Ethical Professionalism a Broken Banking Promise
The concept of Ethical Professionalism isn’t new. The idea was to protect the UK public from greedy and predatory behaviour by financiers. In fact, The City made the commitment over a decade ago.
Such excesses may be trotted out in the press and TV with monotonous regularity, for example:
ping: You don’t deserve your fat bonuses for failure!
pong: If we don’t pay ‘em, the talent will leave
ping: Who needs ’em?
pong: We do – Finance and Banking are incredibly important to the UK Economy
ping: Finance and Banking were, maybe still are, unethical, opportunistic and greedy
pong: We’re changing
ping: You guys brought the house down fifteen years ago and we’re still paying
pong: We admitted we need better self, internal and management control … a more ethical and expert approach
ping: So what have you done about it?
pong: implemented Ethical Professionalism
ping: ***!!!??. You’re taking your time
pong: These things take time
ping: Citizens are watching you
Yeah Yeah YEAH!
What a wondrous and transformational promise Ethical Professionalism was to provide significant thought leadership in support of lasting economic recovery for the UK.
Just how well did the laudable concept of Ethical Professionalism make the progression from policies, procedural manuals and training courses into the hearts and minds of bankers and financiers? Does anyone in The Establishment care?
Making it happen
By their own admission, the Financial and Banking sector confirmed a lack of ethical thinking and behaviour; some might suggest criminality. In fairness, twelve years ago, we saw The City hold up a collective hand and make promises to change their malpractices forever.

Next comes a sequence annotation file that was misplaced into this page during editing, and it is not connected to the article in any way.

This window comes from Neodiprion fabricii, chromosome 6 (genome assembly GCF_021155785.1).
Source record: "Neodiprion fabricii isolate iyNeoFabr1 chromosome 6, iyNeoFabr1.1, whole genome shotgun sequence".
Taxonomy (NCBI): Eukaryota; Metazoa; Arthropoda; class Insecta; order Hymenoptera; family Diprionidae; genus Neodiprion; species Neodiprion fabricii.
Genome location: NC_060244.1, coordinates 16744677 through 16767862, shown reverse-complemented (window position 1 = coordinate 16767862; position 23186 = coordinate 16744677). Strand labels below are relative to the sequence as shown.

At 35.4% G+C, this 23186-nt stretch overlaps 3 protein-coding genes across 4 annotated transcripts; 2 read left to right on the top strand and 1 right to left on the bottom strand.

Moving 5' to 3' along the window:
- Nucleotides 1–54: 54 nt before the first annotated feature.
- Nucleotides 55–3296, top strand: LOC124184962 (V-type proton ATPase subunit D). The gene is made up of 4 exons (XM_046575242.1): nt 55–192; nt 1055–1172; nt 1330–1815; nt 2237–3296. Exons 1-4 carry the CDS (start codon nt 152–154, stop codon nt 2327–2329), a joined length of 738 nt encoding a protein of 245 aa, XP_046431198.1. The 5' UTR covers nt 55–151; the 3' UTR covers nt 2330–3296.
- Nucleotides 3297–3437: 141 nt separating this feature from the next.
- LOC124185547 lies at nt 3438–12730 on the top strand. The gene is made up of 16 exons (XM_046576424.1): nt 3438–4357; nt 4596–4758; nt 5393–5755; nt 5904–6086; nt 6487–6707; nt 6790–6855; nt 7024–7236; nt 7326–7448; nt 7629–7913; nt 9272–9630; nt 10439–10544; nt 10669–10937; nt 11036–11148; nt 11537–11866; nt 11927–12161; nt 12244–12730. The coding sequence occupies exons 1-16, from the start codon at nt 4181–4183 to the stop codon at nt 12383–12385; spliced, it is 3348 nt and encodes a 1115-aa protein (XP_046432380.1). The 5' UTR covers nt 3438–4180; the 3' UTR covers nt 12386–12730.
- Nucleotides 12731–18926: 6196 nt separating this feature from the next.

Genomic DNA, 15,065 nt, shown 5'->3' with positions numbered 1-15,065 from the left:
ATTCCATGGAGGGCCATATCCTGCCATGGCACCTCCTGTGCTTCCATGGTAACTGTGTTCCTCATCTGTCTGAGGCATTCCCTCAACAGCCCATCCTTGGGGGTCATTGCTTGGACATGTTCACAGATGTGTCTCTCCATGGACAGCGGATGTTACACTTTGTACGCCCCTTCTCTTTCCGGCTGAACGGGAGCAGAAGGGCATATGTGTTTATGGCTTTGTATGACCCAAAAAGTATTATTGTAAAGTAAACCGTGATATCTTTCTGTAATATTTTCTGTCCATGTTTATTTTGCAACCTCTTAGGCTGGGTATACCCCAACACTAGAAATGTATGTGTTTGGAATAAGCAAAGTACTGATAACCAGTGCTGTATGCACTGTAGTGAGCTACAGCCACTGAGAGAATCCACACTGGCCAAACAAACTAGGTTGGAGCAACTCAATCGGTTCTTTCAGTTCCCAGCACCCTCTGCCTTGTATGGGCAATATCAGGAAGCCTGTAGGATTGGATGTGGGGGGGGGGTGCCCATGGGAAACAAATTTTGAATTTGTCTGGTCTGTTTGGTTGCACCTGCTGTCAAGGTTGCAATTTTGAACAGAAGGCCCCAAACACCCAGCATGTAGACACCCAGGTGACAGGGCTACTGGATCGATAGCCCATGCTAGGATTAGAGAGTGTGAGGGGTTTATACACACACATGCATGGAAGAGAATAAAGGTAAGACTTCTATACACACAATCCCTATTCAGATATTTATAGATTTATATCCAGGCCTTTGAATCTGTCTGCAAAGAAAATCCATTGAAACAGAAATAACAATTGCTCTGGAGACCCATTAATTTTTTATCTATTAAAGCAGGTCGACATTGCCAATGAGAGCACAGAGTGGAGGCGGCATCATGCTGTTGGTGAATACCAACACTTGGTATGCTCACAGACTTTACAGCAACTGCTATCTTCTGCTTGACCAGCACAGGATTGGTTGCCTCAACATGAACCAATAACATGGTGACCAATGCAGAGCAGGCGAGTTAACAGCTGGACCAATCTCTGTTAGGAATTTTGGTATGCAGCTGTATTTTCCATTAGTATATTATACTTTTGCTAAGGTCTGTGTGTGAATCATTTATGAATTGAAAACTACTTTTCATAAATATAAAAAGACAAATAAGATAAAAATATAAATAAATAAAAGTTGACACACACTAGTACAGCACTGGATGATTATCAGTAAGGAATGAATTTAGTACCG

Ethical Professionalism was an important idea that deserved a chance. To test the words, I recently shared the phrase and its background with an expert manager I know. His fruity expletives and cynical laughter still ring in my ears. Such an energetic and cynical response emphasized the awful scale of the craggy mountain the sincere directors and executives proposed to climb; its icy transformational challenge akin to the Eiger’s north face. Perhaps they knew that their piety and oaths would never be tested on this side of the grave.
What could go wrong?
A million keyboards start to click–okay, loads. With the best of intent and so many big names on the bandwagon, I’d prefer to think about what might have gone right.
Doubtless, with banners high, top leaders planned to drive Ethical Professionalism through their corporations and be living exemplars of the values they espoused. Where is the evidence they ever walked the talk? Please share it if you know.
I want to cry.
© Mac Logan